Skip to Main Content

Creating a balanced news diet

It’s easy to get hooked on the news when scary and unpredictable things are happening in the world. We naturally want to understand what’s going on in the world around us. But we can get too hooked on the news. When we hear the same stories over and over, we’re not learning any new information. That’s a sign; especially if watching the news is make our mood worse and distracting us from important things that need our attention.

Below, we share a simple 4-step approach for getting the news we need while making sure the news doesn’t hurt our mood, balancing staying informed with staying healthy

Four-step approach

  1. Pick one or two trusted news sources. We recommend picking one or two trusted news sources for getting all your news. Consider picking a trusted national news outlet and a trusted local news outlet. This way, you can stay informed about what’s happening across the world, as well as close to home. This will help you avoid spending time surfing the internet for random news and also reduces the risk of coming across unreliable or click-bait news.
  2. Schedule a specific time of day for reading the news. We recommend at most two 30-minute time slots per day. While you will want to schedule a time that fits with your personal and work responsibilities, try to make sure you don’t schedule the time first thing in the morning or as the last thing before you go to bed. Getting stressful information early in the morning can put you in a bad mood for the rest of your day, while stressful information before bed can send your mind racing and make it harder to fall asleep.
  3. Check in with yourself after your scheduled news time. This can help you decide if the information you're learning form the news is useful or if it's hurting your mood. If the news is not useful or making your mood worse, reduce the amount of time you spend with the news. Check in after your scheduled news fix is over, and ask yourself the following questions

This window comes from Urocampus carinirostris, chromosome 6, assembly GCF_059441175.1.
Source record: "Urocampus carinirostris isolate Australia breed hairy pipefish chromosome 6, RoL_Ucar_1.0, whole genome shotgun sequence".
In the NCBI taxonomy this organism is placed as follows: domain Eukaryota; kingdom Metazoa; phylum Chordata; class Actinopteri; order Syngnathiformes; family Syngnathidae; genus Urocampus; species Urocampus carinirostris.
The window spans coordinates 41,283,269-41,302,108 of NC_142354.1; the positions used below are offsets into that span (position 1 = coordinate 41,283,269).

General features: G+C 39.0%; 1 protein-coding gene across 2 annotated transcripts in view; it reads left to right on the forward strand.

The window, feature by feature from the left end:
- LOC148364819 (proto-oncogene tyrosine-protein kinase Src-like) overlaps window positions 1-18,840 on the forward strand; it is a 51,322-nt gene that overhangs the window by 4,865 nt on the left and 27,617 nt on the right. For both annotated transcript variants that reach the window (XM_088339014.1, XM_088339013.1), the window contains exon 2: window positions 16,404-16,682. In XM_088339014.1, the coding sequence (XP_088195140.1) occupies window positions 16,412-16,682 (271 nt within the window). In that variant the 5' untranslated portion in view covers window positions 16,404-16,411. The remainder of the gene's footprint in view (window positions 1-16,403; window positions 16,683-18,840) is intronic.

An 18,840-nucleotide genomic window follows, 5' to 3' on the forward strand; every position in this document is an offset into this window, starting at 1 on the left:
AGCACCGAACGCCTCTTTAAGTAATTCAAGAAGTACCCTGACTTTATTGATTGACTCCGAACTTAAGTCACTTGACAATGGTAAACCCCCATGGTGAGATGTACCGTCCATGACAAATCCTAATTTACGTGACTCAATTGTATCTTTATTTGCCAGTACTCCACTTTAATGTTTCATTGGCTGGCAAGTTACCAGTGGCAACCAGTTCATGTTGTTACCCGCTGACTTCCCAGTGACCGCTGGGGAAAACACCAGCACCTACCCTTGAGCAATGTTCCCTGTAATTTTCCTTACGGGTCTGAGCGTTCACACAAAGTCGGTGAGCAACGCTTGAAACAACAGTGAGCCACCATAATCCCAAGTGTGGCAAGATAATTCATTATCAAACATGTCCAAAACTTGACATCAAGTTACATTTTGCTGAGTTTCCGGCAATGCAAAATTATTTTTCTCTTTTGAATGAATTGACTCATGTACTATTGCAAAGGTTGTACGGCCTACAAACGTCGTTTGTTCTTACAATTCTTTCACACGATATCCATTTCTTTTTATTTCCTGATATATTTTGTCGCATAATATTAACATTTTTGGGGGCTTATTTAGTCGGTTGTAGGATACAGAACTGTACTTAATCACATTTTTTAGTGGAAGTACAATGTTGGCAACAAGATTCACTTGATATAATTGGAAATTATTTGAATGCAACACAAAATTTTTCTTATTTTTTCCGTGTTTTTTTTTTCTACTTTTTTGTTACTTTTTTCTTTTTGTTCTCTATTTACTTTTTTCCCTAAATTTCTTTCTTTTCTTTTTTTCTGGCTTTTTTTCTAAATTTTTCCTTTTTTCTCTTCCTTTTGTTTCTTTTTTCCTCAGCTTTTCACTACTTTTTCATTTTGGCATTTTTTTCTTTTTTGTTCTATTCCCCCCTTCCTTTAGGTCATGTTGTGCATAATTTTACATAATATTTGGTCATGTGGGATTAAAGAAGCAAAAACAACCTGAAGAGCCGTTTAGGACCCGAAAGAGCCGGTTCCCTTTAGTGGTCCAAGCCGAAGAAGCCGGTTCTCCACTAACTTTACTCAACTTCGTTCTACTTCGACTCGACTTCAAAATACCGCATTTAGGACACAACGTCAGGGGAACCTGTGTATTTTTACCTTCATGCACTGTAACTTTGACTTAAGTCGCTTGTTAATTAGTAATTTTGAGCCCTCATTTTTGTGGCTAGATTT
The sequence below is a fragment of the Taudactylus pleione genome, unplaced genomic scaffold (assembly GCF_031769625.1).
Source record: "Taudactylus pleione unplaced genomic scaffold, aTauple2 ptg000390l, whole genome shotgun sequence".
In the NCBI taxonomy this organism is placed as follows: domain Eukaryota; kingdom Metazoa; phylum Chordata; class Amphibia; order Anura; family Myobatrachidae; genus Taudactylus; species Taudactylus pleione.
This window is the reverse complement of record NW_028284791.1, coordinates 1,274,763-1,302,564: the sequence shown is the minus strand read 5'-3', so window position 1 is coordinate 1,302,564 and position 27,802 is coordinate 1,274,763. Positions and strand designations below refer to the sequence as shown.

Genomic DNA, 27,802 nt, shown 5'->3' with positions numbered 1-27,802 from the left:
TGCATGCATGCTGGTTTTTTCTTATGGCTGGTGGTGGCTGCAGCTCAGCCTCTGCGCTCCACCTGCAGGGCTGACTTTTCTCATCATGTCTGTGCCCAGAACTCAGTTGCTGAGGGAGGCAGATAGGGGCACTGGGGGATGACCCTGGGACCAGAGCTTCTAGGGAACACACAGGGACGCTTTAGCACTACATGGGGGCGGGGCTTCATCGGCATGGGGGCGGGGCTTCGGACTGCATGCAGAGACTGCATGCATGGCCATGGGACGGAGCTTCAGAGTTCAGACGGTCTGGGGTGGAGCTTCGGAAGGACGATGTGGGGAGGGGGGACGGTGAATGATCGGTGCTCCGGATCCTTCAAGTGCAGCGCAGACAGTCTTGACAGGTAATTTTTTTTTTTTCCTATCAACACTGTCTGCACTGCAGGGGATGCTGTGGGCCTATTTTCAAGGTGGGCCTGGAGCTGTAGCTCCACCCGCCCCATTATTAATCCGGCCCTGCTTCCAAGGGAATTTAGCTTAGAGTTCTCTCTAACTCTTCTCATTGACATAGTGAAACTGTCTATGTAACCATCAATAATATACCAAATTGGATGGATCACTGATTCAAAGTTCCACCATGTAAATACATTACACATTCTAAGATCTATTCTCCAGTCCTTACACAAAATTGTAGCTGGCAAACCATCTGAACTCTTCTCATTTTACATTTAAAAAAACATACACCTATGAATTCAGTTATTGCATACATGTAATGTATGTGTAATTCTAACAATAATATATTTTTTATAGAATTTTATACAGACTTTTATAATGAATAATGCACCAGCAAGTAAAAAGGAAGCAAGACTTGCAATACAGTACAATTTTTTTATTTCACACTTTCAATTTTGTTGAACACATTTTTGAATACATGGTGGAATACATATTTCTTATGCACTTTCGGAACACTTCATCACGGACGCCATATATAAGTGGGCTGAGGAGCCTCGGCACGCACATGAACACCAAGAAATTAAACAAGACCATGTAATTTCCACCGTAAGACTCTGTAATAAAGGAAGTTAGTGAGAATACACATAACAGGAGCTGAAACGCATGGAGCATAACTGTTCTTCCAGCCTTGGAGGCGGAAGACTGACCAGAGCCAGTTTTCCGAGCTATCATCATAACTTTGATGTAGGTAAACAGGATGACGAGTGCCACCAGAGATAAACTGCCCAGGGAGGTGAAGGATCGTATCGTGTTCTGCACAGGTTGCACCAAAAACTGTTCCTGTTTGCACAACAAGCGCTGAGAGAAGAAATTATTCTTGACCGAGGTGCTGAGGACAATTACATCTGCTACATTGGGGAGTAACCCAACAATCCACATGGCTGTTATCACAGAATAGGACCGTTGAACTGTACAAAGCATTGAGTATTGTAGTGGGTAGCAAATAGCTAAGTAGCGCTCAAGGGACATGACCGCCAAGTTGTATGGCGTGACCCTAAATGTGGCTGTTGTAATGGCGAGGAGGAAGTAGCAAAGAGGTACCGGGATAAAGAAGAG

1. How much new information did I get from the news? 
    2. Did I learn anything that directly impacts my life right now? 
    3. Is my mood better, worse, or no different than it was before I got the news? 
  4. Redirect your attention. After you’re finished checking in with yourself, it’s time to leave the news behind by engaging in an activity that requires your full attention. These activities include exercise, talking to a friend or family member, putting on a TV show or movie you like, or working on items on your Engaging Activities list.

On your own: Make an Engaging Activities list

What if watching or reading the news gets me all worked up?

It’s common to feel stressed after receiving news about something like an election, natural disaster or economic slump. When we’re tense, focusing on something other than our worry can be a challenge. That’s why we suggest having a go-to list of engaging activities that absorb your attention. If the activity you selected isn’t working to get your mind off the news, keep trying new activities until you find one that works.

When the news hurts your mood, you also should consider practicing a meditation exercise to help bring your attention to the present moment. Research has shown that meditation exercises can reduce our tension and anxiety and train our brains to more easily shift our focus away from distressing thoughts.

STAND Tip: How to get present

We encourage you to try the 4-step process to manage how much you spend with the news and observe how the news affects you. By following the approach, we can stay informed and emotionally healthy.

Downloadable resources to use on your own

Information Sheet

4 Steps to a Balanced News Diet

Pre-Work List

Engaging Activities

How-to Guides

Mindfulness Exercise